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More parsley recalled after the same E. coli found as in the earlier recall

·2 min read

For the second time in a week, a parsley producer has issued a recall after the Michigan Department of Agriculture found non-O157 Shiga-toxin producing E. coli.

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Here’s what you need to know.

Whose parsley was recalled?

Buurma Farms is pulling 320 boxes of Plain Parsley that, according to the company-written, FDA-posted recall notice, was harvested on Aug. 30. Retailers in Ohio and Michigan received 30-count cartons from Aug. 30 through Sept. 3. Wholesalers in New York, Illinois, Pennsylvania and South Carolina got 60-count crates from Sept. 2 through Sept. 4. They should look for lot No. 2A242A6” and a PTI lot No. of “2B243A6” on the orange lot code sticker.

Individual parsley bunches would have a Buurma Farms twist-tie with price look-up No. 4901 and a UPC code 33383 80125.

The individual bunch tie on recalled Buurma Plain Parsley
The individual bunch tie on recalled Buurma Plain Parsley

An email to the Miami Herald from Buurma Food Safety Director Joel Buurma said a Buurma Farms customer told the company on Sept. 7 that a state of Michigan inspector found the E. coli in a sample. He also said an inspector told him there were “no real areas of concern” spotted during Tuesday’s follow-up inspection of Buurma’s Michigan plant.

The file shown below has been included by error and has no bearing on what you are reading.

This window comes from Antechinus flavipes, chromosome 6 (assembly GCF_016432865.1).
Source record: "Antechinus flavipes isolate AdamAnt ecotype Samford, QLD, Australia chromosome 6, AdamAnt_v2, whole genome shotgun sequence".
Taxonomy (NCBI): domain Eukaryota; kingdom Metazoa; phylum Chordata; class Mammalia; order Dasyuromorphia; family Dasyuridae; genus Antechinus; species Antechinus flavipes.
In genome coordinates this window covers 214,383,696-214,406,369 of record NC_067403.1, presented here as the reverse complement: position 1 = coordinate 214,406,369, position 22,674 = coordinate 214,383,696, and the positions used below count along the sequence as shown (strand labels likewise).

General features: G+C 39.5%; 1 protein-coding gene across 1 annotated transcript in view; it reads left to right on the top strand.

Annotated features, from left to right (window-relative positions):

No more samples were taken Tuesday, Buurma said.

What form of E. coli was found?

Non-O157 STEC E. coli, generally considered to be the less dangerous E. coli. This is still likely to bring diarrhea, vomiting and stomachaches, but less likely to bring the kidney damage known as “hemolytic uremic syndrome,” or HUS.

“Less is known about the non-O157 STEC, partly because older laboratory practices did not identify non-O157 infections,” the Centers for Disease Control and Prevention said. “As a whole, the non-O157 serogroups are less likely to cause severe illness than E. coli O157, though sometimes they can. For example, E. coli O26 produces the same type of toxins that E. coli O157 produces, and causes a similar illness, though it is typically less likely to lead to kidney problems.”

What should you do with the recalled parsley?

Return it to the store for a full refund or trash it, but definitely don’t eat it — besides the possible E. coli issues, the email from Buurma says it’s “well past the expected shelf life at this point.”

Customers with questions can call Buurma at 866-827-3362, Monday through Friday, 8 a.m. to 5 p.m., Eastern time.

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